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If you’re new, have no fear! It’s been so long since my last post that I, too, almost feel new! When I logged into my blog site, it was ironic that my last [unfinished] draft was entitled, “What It Means To: Start a New Semester.” Since you’ve heard from me, I’ve been through roughly 16 tiresome, yet eventful and fulfilling weeks that comprised my fifth semester in graduate school! Truth be told, I’ve gotten a lot of questions in the past few weeks like “When are you going to post on your blog again?” or received comments like “Hey, it’s been a while since you’ve posted.” To that I attest: Guilty as charged! I admit I neglected my passion for Sit, Stay, & Blog for far longer than I anticipated, but I am fully satisfied with my decision to take a break from blogging and focus on my studies and my need for self-care. I utilized my time away to read other peoples’ blogs, gain ideas for future blog posts, and develop strategies to network with others to create meaningful content for my readers. Doing so allowed me to fine-tune my vision for Sit, Stay, & Blog and the type of content I want to create.
With all of that in mind, I wanted to create this casual blog post to bring my readers up-to-date with what I’ve been up to for the last 16 weeks and where I envision myself and Sit, Stay, & Blog to be in the upcoming months! Enjoy! 🙂
With regard to my graduate student life, I have been incredibly busy fulfilling my semester duties, working to advance my career, and becoming immersed in real-world clinical work. As such, I have:
Presented research at 2 Statewide Conferences and 1 National Conference
Attended and presented at the 2018 American Counseling Association Conference in Atlanta, Georgia
Received the 2018 Mary Lou Ramsey Graduate Student Award
Spoken about about Animal-Assisted Therapy at my University’s induction ceremony for Chi Sigma Iota: The International Honor Society in Counseling
Written 20 academic papers
That’s 132 pages and 29,168 words total!
Completed 365 out of 600 required clinical internship hours
Completed 9 credits toward my 60-credit master’s degree
Registered for two required licensure exams
Started both of my summer courses
Life for me doesn’t stop as a graduate student! I’ve also maintained my status as a volunteer at Susquehanna Service Dogs through:
Working to generate continued interest in a Campus Puppy Raising Club at my undergraduate institution
Creating and writing up a formal club proposal and club constitution to be submitted to my undergraduate university
Being granted “unofficial club status” at my undergraduate institution which will (fingers crossed) be designated as “official” in Fall 2018.
Working with fellow club members to raise over $1,000 for Susquehanna Service Dogs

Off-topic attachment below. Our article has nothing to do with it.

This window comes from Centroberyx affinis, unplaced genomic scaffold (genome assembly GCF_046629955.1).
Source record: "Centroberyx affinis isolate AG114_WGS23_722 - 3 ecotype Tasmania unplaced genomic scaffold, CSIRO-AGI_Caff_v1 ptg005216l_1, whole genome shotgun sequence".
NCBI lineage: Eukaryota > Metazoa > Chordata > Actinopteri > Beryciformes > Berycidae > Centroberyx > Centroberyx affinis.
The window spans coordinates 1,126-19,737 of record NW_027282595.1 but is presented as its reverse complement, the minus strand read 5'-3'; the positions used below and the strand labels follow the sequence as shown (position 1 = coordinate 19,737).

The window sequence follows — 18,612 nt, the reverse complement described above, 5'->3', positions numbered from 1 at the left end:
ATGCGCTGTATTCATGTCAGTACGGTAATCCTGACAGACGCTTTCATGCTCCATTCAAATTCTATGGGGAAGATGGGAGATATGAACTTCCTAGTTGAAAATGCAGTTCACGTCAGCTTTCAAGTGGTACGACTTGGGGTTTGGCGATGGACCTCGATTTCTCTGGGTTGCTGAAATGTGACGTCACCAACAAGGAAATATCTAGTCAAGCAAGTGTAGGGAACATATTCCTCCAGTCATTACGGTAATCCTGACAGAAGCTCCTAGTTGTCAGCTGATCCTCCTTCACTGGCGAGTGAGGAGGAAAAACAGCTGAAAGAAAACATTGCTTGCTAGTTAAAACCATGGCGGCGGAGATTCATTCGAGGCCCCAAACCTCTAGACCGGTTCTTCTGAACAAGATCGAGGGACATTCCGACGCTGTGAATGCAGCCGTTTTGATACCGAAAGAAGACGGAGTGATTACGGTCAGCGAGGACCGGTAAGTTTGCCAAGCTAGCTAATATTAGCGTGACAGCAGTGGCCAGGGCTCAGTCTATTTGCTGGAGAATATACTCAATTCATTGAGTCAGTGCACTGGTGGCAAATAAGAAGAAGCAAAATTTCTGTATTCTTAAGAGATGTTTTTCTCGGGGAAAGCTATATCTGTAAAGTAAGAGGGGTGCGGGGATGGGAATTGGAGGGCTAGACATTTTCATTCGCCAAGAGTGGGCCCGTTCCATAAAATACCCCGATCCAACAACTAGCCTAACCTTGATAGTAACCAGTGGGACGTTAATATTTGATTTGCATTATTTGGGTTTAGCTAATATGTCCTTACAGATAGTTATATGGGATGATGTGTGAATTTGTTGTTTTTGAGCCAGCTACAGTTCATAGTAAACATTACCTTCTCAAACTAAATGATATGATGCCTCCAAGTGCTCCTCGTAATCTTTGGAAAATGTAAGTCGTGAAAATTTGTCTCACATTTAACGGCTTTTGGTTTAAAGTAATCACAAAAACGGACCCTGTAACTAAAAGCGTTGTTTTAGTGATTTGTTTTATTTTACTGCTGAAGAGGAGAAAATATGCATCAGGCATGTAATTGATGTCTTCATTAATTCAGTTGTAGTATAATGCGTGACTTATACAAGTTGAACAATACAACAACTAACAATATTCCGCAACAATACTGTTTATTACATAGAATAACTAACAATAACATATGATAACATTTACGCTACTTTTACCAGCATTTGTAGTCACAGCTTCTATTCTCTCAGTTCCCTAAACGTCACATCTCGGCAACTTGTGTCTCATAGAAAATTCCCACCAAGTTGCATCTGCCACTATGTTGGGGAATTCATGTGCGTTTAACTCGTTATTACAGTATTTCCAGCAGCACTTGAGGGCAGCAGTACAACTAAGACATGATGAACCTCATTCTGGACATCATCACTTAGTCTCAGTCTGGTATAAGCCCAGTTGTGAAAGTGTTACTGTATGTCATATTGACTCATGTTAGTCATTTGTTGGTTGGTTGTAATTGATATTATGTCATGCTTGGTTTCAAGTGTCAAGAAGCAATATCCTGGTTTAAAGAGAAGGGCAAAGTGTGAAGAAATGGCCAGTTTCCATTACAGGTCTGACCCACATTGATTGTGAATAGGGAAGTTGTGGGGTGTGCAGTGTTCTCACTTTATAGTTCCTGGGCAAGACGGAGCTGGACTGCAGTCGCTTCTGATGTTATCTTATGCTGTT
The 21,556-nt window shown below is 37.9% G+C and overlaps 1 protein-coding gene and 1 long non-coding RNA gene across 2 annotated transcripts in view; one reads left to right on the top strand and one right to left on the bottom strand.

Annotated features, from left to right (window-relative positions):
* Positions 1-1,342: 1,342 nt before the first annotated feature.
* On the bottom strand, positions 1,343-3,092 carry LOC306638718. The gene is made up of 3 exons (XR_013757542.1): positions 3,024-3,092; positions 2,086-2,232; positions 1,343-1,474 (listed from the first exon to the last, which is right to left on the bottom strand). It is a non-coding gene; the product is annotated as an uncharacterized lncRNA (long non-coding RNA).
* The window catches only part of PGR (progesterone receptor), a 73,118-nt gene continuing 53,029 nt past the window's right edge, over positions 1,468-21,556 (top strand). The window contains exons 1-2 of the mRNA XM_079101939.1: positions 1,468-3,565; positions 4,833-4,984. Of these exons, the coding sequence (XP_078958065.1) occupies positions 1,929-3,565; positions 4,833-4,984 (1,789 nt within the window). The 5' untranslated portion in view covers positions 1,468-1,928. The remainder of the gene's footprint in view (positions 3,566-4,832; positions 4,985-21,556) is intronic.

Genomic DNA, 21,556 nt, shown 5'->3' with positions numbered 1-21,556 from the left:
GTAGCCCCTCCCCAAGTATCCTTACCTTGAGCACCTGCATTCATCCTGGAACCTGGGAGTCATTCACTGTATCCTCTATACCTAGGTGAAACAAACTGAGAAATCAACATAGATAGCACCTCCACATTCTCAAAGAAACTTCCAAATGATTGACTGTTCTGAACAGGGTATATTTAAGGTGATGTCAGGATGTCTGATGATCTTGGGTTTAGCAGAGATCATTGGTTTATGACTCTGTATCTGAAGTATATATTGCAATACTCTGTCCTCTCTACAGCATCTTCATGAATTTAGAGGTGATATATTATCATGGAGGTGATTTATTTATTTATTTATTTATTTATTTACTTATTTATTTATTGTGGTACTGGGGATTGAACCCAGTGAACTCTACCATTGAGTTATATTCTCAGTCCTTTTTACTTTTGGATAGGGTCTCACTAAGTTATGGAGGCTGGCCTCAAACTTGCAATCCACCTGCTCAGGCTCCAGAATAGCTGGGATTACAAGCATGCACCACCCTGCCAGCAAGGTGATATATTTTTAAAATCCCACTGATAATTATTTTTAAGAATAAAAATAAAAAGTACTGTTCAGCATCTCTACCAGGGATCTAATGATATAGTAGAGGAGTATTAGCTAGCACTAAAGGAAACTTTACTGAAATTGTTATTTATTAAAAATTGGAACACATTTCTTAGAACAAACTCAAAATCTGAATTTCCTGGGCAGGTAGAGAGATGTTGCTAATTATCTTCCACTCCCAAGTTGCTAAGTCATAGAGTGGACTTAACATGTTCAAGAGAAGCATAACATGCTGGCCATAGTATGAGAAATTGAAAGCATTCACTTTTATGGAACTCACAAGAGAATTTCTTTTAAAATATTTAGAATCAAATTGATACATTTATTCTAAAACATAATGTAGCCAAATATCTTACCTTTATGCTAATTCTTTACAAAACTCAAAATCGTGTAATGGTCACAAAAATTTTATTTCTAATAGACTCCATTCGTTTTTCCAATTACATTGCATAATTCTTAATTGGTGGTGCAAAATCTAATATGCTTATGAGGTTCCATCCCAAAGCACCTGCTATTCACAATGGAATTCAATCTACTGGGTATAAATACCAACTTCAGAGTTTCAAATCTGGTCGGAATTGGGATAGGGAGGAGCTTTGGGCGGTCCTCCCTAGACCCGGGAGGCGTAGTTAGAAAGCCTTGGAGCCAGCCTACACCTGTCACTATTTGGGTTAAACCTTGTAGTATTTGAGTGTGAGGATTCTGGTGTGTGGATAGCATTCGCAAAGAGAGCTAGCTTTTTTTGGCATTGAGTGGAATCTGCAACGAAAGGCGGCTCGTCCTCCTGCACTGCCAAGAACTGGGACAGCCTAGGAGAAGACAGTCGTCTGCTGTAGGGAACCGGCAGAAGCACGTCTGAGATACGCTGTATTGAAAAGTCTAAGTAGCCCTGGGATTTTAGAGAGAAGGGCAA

Participating in the 2018 Highmark Walk for a Healthy Community
Creating a Campus Puppy Raising Program guide to be distributed to university personnel for their review and reference when considering college student puppy raising
Of course, I would be a hypocrite if I neglected to incorporate some self-care activities, especially considering the content of my last blog post! As such, I have:
Read 4 books
Blackout Girl: Growing Up and Drying Out in America – Jennifer Storm
Leave the Light On: A Memoir of Recovery and Self-Discovery – Jennifer Storm
Picking Up the Pieces Without Picking Up – Jennifer Storm
Weekends with Daisy – Sharron Kahn Luttrell
Finished four seasons of Friends (I’m now contemplating my judgment for not introducing this show into my life sooner!)
Took Pinella on countless walks and enjoyed Friday afternoon naps together
Visited family back home and spent time snuggling up with my precious childhood puppy, Maggie (see adorable photos of Maggie below!)
Trained for a 10K
Completed my first 2 5Ks of 2018 with Pinella and Alex
In addition to my (hopefully) weekly blog post schedule, here’s what else I’ll be up to throughout the remainder of the year:
Apply for and work through my Animal-Assisted Psychotherapy Certification
Complete the remainder of my internship hours
Work on a journal publication for the research I have presented
Muddle through my thoughts about how to start my book-writing journey
Start a new research project
Conquer upcoming 5Ks and continue my training to (hopefully) prep for an October half-marathon
Take my Comprehensive Examination and the National Counselor Examination for Licensure and Certification
Complete the remaining 5 courses required to graduate with my MASTER’S DEGREE!
My upcoming visions for Sit, Stay, & Blog:
More “What It Means To” content
Featured segments of fellow service dog raisers
Guest pet blogs and appearances
Dog blogs galore!
Maggie is one of my five childhood pets!
Although this blog post wasn’t very rich in content, I hope you’ve gained a better understanding of what I’ve been up to and where I am headed in the next few months! My visions for Sit, Stay, & Blog include weekly posts and varying types of new content. If I fall behind on blog posts, refer to the section above regarding “what else I’ll be up to throughout the remainder of the year” and blame it on that! 😉
Thanks for reading! If you haven’t already, don’t forget to Like and Follow Sit, Stay, and Blog on Facebook and Twitter to stay up-to-date on all of my upcoming posts! 🙂